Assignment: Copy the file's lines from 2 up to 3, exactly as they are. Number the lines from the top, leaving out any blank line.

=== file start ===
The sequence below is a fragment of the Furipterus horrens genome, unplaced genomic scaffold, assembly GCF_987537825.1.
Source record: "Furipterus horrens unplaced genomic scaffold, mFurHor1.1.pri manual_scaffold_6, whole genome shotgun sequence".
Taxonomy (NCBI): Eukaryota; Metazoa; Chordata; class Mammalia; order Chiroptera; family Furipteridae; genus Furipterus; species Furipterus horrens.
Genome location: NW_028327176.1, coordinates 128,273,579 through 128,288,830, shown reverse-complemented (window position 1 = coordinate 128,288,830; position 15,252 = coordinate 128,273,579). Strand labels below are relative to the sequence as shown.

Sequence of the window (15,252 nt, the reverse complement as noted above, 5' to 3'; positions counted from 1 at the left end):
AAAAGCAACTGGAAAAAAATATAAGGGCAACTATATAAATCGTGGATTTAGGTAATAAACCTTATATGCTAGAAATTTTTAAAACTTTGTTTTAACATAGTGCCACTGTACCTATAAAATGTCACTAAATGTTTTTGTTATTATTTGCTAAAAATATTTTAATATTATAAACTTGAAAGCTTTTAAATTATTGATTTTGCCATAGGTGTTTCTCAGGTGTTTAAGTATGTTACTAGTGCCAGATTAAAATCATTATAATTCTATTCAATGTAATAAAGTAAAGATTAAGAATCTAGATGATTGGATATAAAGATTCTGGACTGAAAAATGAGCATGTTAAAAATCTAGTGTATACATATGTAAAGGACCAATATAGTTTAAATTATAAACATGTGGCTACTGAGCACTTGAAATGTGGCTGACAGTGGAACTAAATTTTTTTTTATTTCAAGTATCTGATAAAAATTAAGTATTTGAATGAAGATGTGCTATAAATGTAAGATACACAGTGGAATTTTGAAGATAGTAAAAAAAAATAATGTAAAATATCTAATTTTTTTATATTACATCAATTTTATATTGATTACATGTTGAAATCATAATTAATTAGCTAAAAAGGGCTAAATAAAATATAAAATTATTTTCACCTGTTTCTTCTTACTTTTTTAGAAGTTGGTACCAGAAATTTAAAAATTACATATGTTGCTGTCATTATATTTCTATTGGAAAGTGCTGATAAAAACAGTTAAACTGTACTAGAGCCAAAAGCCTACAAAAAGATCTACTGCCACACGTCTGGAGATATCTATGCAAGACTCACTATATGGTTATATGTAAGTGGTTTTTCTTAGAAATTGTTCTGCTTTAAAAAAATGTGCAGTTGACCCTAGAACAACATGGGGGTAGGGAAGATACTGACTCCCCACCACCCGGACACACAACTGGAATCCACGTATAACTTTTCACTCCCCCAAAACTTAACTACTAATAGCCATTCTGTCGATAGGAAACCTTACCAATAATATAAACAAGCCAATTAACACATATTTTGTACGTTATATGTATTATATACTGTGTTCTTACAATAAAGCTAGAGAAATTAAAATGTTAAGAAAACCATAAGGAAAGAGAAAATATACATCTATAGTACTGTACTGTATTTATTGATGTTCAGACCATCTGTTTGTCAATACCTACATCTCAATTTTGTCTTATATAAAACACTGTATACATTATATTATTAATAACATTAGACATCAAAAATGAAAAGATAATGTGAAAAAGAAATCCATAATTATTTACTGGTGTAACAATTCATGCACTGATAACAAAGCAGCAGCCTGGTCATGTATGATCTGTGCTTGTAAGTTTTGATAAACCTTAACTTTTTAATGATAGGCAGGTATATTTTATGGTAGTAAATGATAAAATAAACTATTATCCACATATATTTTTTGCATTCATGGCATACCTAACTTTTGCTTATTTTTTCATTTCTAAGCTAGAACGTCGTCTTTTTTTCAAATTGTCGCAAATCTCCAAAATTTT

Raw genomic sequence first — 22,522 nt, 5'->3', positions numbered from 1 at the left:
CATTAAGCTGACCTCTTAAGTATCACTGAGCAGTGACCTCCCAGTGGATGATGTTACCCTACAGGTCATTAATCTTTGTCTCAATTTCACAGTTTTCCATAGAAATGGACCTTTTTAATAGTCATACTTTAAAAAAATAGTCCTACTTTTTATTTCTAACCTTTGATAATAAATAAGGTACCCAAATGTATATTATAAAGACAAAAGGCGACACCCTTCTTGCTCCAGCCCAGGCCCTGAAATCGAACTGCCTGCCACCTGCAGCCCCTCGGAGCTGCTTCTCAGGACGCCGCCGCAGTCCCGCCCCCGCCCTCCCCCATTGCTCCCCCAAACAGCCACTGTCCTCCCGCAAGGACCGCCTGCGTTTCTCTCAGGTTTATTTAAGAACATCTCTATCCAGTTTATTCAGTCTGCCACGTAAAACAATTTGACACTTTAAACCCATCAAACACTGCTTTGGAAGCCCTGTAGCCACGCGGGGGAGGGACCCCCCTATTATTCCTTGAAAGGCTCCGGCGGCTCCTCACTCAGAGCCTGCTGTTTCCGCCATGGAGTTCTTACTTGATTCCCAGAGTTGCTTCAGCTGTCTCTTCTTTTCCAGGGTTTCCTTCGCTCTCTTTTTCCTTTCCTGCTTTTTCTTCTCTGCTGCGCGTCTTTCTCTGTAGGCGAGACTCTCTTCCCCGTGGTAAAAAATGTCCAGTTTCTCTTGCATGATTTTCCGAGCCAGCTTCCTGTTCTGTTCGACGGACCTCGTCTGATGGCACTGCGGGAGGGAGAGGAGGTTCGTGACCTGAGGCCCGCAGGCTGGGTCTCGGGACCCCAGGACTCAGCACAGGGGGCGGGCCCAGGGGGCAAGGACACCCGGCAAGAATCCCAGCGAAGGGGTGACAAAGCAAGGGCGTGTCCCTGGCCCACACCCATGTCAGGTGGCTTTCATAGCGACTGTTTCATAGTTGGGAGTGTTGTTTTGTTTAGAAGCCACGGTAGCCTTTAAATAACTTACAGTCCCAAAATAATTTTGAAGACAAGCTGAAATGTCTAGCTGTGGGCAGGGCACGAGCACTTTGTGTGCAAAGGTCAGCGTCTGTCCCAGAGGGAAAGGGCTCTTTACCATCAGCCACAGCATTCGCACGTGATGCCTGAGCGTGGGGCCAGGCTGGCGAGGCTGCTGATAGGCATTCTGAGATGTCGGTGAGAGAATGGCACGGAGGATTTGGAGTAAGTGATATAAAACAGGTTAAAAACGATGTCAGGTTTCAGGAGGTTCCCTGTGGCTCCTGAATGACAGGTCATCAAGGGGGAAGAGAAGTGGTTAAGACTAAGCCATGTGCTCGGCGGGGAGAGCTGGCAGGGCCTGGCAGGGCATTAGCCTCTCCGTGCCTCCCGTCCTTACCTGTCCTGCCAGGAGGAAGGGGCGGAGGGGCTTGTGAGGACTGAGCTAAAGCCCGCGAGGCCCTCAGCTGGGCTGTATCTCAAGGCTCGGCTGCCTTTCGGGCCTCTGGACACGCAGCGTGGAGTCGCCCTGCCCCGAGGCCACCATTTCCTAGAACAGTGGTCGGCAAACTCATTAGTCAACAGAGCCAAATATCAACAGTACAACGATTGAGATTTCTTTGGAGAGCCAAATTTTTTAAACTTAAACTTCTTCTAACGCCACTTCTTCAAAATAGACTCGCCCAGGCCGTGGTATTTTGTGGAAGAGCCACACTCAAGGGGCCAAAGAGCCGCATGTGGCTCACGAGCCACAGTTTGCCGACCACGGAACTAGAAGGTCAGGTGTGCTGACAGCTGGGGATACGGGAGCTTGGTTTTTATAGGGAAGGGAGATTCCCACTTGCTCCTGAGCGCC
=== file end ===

Source record: "Furipterus horrens unplaced genomic scaffold, mFurHor1.1.pri manual_scaffold_6, whole genome shotgun sequence".
Taxonomy (NCBI): Eukaryota; Metazoa; Chordata; class Mammalia; order Chiroptera; family Furipteridae; genus Furipterus; species Furipterus horrens.